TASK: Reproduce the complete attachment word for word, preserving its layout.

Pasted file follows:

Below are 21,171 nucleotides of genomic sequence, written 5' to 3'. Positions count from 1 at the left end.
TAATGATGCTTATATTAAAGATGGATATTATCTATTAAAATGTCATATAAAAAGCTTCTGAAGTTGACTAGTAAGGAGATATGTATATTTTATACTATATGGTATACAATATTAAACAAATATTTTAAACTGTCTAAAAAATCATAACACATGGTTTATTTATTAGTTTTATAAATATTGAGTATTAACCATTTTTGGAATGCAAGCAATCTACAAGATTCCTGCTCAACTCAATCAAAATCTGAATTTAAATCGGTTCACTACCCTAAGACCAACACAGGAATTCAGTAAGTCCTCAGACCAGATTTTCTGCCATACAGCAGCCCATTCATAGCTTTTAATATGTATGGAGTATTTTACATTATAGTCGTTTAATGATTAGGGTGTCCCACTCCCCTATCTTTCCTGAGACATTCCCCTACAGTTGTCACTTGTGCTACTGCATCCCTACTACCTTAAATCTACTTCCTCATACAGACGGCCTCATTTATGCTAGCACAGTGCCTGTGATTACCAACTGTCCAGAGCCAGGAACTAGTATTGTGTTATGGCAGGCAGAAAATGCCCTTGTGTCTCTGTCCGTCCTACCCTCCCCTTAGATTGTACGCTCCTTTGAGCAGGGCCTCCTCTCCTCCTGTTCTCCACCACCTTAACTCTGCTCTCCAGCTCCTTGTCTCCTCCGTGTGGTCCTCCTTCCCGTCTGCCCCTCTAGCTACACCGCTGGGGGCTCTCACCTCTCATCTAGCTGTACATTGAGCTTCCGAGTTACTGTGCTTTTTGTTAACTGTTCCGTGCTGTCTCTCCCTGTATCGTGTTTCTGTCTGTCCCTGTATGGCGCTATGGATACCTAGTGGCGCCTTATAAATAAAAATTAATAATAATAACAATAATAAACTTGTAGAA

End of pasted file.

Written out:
Below are 21,171 nucleotides of genomic sequence, written 5' to 3'. Positions count from 1 at the left end.
TAATGATGCTTATATTAAAGATGGATATTATCTATTAAAATGTCATATAAAAAGCTTCTGAAGTTGACTAGTAAGGAGATATGTATATTTTATACTATATGGTATACAATATTAAACAAATATTTTAAACTGTCTAAAAAATCATAACACATGGTTTATTTATTAGTTTTATAAATATTGAGTATTAACCATTTTTGGAATGCAAGCAATCTACAAGATTCCTGCTCAACTCAATCAAAATCTGAATTTAAATCGGTTCACTACCCTAAGACCAACACAGGAATTCAGTAAGTCCTCAGACCAGATTTTCTGCCATACAGCAGCCCATTCATAGCTTTTAATATGTATGGAGTATTTTACATTATAGTCGTTTAATGATTAGGGTGTCCCACTCCCCTATCTTTCCTGAGACATTCCCCTACAGTTGTCACTTGTGCTACTGCATCCCTACTACCTTAAATCTACTTCCTCATACAGACGGCCTCATTTATGCTAGCACAGTGCCTGTGATTACCAACTGTCCAGAGCCAGGAACTAGTATTGTGTTATGGCAGGCAGAAAATGCCCTTGTGTCTCTGTCCGTCCTACCCTCCCCTTAGATTGTACGCTCCTTTGAGCAGGGCCTCCTCTCCTCCTGTTCTCCACCACCTTAACTCTGCTCTCCAGCTCCTTGTCTCCTCCGTGTGGTCCTCCTTCCCGTCTGCCCCTCTAGCTACACCGCTGGGGGCTCTCACCTCTCATCTAGCTGTACATTGAGCTTCCGAGTTACTGTGCTTTTTGTTAACTGTTCCGTGCTGTCTCTCCCTGTATCGTGTTTCTGTCTGTCCCTGTATGGCGCTATGGATACCTAGTGGCGCCTTATAAATAAAAATTAATAATAATAACAATAATAAACTTGTAGAA